Doubt is the Beacon of the WiseAugust 15, 2012 Leave a comment
“There is a contradiction in wanting to be perfectly secure in a universe whose very nature is momentariness and fluidity.”
Earlier this week I facilitated and participated in a momentous meeting in one of the state-wide change processes I have been involved with for the past few years. This meeting featured community and parent organizers, “service providers,” funders, and other educational advocates from across the state in conversation with newly hired state-level staff charged with creating a plan for ensuring greater alignment of state agencies in the direction of better opportunities and outcomes for all young children.
The conversation included an exchange about our respective interests in changing the existing system, inclusive of formal and informal state, community, and family structures. We then engaged in dialogue about how to better align the state infrastructure with community assets and aspirations, opened by a question from the state planning staff, “What would like like to see happen? What would you like from us?” This was followed by a punctuated silence, and then a courageous individual offered, “I don’t know that we really know.” This was a powerful statement. At that moment, no one stepped into the role of expert to articulate a point-by-point agenda of what must be done. Rather, the question was put back in the middle of the table, and what ensued was a deeper dialogue.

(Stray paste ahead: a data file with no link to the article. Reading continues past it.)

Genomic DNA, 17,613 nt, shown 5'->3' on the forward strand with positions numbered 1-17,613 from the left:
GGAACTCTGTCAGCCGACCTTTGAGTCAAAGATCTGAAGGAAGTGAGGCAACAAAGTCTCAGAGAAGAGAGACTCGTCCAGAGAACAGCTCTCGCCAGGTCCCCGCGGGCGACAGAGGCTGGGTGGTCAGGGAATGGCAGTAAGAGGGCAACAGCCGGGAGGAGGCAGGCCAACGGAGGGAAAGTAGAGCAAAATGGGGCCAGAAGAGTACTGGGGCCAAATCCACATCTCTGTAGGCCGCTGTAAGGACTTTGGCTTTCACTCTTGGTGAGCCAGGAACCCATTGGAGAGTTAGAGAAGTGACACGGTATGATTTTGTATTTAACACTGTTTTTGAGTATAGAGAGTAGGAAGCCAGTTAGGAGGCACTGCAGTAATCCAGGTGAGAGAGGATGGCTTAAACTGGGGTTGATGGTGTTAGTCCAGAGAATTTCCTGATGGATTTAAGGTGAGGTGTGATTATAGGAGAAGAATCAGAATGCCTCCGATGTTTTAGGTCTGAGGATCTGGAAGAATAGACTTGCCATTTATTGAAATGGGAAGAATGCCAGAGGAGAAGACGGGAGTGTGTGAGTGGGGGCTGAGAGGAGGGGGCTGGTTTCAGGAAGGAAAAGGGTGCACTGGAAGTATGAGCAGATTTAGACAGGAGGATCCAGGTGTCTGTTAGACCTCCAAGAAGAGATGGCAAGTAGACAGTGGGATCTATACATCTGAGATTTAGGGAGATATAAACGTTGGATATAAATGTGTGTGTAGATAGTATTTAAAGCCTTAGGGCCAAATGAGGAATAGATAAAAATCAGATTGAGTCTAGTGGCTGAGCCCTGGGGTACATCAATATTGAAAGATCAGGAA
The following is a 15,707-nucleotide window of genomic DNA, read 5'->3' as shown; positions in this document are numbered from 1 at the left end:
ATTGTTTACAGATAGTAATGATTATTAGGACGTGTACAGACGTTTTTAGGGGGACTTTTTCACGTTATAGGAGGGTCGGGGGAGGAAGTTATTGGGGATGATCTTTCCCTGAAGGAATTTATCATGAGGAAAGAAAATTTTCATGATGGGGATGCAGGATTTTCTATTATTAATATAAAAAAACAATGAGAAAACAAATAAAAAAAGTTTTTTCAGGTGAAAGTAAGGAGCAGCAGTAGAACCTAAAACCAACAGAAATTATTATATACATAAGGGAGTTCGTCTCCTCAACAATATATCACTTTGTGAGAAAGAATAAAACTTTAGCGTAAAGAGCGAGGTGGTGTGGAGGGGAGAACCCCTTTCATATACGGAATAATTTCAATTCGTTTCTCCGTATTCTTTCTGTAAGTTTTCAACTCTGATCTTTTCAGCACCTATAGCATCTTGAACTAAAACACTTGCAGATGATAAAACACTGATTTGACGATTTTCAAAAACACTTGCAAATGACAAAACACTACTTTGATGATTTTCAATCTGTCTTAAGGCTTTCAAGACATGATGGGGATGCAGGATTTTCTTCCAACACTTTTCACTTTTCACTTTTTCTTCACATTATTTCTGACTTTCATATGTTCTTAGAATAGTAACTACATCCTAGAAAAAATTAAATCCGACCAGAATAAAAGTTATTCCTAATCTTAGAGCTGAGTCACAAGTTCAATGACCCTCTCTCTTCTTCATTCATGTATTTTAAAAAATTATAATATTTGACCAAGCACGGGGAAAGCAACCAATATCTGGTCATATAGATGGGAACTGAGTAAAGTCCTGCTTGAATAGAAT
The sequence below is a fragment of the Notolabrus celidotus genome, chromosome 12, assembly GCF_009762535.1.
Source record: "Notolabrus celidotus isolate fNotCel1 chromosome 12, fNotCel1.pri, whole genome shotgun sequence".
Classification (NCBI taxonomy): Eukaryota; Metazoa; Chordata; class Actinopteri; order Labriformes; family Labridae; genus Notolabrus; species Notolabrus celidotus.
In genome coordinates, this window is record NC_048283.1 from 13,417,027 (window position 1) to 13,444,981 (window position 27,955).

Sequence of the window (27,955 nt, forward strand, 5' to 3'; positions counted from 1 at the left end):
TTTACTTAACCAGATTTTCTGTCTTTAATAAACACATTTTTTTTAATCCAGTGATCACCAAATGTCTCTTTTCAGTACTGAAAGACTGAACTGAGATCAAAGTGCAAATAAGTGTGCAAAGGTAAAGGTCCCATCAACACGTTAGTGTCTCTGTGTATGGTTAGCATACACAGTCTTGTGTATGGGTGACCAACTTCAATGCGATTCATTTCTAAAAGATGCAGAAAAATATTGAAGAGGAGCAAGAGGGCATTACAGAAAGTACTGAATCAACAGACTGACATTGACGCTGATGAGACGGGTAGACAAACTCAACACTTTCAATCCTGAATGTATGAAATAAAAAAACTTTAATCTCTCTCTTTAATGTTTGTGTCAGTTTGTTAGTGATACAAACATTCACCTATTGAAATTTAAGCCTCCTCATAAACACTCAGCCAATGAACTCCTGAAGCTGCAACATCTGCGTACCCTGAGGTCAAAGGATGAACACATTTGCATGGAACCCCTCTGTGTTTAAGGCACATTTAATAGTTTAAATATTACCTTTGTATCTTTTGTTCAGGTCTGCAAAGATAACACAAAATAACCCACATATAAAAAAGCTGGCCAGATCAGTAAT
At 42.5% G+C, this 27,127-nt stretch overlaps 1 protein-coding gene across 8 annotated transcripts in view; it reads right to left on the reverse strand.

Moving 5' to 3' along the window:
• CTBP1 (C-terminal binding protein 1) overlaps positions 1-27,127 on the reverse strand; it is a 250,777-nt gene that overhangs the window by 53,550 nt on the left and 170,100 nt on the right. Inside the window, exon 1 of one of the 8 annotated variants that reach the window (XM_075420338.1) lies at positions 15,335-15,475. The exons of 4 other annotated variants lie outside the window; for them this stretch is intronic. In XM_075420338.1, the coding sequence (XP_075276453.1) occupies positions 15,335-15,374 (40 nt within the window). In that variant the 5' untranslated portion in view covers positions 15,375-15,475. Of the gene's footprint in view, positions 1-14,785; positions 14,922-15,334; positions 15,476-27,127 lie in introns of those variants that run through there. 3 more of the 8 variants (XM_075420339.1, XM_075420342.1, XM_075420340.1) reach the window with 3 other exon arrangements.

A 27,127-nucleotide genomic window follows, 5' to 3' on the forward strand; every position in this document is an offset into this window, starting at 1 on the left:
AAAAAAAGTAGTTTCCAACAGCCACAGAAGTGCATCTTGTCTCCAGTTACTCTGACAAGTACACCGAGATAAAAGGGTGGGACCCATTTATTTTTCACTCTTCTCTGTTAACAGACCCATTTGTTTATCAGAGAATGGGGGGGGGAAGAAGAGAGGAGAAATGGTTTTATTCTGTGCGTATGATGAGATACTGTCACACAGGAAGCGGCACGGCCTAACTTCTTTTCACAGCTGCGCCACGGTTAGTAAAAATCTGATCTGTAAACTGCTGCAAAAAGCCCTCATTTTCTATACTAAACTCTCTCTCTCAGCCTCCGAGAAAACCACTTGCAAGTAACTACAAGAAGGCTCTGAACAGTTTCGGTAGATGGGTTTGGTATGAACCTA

Now to be clear, there certainly are and were answers and opinions around the table, including some relative certainty about the values (including equity, cultural sensitivity, and family leadership) that the collective had agreed must guide the re-formation of the system, and we did eventually get to some of those. And it was important that a crack was quickly identified in our collective and individual armor of knowing. It is precisely this expression of not knowing that invited deeper questioning and knowing to emerge, including conversation about how to engage more of “the system” and specifically those who stand to be most directly impacted, in re-creating itself.
This is not an invitation to throw up our arms. As Shakespeare once wrote, “Modest doubt is called the beacon of the wise.” Doubt in combination and conversation with our convictions can help us to jointly build more sure-footed paths through fear, to greater trust. To a greater “us.” Furthermore, as Alan Watts notes, it aligns us more adaptively with the flux and flow of reality.